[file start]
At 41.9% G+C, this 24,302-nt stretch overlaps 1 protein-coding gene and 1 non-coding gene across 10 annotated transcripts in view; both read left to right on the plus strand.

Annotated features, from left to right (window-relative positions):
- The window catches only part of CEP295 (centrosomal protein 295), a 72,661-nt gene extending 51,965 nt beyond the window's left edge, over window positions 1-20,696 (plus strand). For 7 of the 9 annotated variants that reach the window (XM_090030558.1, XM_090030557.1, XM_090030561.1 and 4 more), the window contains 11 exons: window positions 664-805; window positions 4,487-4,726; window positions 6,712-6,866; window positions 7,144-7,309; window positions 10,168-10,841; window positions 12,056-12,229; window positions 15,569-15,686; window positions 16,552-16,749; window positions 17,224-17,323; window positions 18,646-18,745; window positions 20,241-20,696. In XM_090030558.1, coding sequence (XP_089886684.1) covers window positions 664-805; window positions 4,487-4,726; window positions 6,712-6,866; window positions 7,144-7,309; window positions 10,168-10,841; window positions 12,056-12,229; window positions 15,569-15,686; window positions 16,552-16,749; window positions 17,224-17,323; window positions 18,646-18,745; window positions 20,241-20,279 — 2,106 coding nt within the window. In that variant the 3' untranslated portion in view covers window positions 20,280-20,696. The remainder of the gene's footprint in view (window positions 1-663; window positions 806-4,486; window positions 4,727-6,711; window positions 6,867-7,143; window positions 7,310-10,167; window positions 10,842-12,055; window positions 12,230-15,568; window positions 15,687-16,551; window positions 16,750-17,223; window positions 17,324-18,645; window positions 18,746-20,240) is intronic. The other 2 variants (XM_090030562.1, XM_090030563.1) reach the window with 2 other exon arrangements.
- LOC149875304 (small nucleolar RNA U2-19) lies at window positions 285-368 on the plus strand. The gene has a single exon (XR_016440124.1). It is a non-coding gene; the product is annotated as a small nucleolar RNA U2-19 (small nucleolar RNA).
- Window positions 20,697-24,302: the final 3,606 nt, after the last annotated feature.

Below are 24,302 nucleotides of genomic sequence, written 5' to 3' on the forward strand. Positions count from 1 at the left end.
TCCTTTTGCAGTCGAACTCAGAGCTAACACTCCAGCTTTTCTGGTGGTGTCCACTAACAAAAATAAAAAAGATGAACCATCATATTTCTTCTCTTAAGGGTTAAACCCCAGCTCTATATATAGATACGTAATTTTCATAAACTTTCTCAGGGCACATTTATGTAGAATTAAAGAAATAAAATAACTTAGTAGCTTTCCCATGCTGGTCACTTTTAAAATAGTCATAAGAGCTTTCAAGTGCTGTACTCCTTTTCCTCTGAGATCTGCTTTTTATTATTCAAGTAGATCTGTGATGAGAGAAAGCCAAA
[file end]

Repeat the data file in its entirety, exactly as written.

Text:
At 41.9% G+C, this 24,302-nt stretch overlaps 1 protein-coding gene and 1 non-coding gene across 10 annotated transcripts in view; both read left to right on the plus strand.

Annotated features, from left to right (window-relative positions):
- The window catches only part of CEP295 (centrosomal protein 295), a 72,661-nt gene extending 51,965 nt beyond the window's left edge, over window positions 1-20,696 (plus strand). For 7 of the 9 annotated variants that reach the window (XM_090030558.1, XM_090030557.1, XM_090030561.1 and 4 more), the window contains 11 exons: window positions 664-805; window positions 4,487-4,726; window positions 6,712-6,866; window positions 7,144-7,309; window positions 10,168-10,841; window positions 12,056-12,229; window positions 15,569-15,686; window positions 16,552-16,749; window positions 17,224-17,323; window positions 18,646-18,745; window positions 20,241-20,696. In XM_090030558.1, coding sequence (XP_089886684.1) covers window positions 664-805; window positions 4,487-4,726; window positions 6,712-6,866; window positions 7,144-7,309; window positions 10,168-10,841; window positions 12,056-12,229; window positions 15,569-15,686; window positions 16,552-16,749; window positions 17,224-17,323; window positions 18,646-18,745; window positions 20,241-20,279 — 2,106 coding nt within the window. In that variant the 3' untranslated portion in view covers window positions 20,280-20,696. The remainder of the gene's footprint in view (window positions 1-663; window positions 806-4,486; window positions 4,727-6,711; window positions 6,867-7,143; window positions 7,310-10,167; window positions 10,842-12,055; window positions 12,230-15,568; window positions 15,687-16,551; window positions 16,750-17,223; window positions 17,324-18,645; window positions 18,746-20,240) is intronic. The other 2 variants (XM_090030562.1, XM_090030563.1) reach the window with 2 other exon arrangements.
- LOC149875304 (small nucleolar RNA U2-19) lies at window positions 285-368 on the plus strand. The gene has a single exon (XR_016440124.1). It is a non-coding gene; the product is annotated as a small nucleolar RNA U2-19 (small nucleolar RNA).
- Window positions 20,697-24,302: the final 3,606 nt, after the last annotated feature.

Below are 24,302 nucleotides of genomic sequence, written 5' to 3' on the forward strand. Positions count from 1 at the left end.
TCCTTTTGCAGTCGAACTCAGAGCTAACACTCCAGCTTTTCTGGTGGTGTCCACTAACAAAAATAAAAAAGATGAACCATCATATTTCTTCTCTTAAGGGTTAAACCCCAGCTCTATATATAGATACGTAATTTTCATAAACTTTCTCAGGGCACATTTATGTAGAATTAAAGAAATAAAATAACTTAGTAGCTTTCCCATGCTGGTCACTTTTAAAATAGTCATAAGAGCTTTCAAGTGCTGTACTCCTTTTCCTCTGAGATCTGCTTTTTATTATTCAAGTAGATCTGTGATGAGAGAAAGCCAAA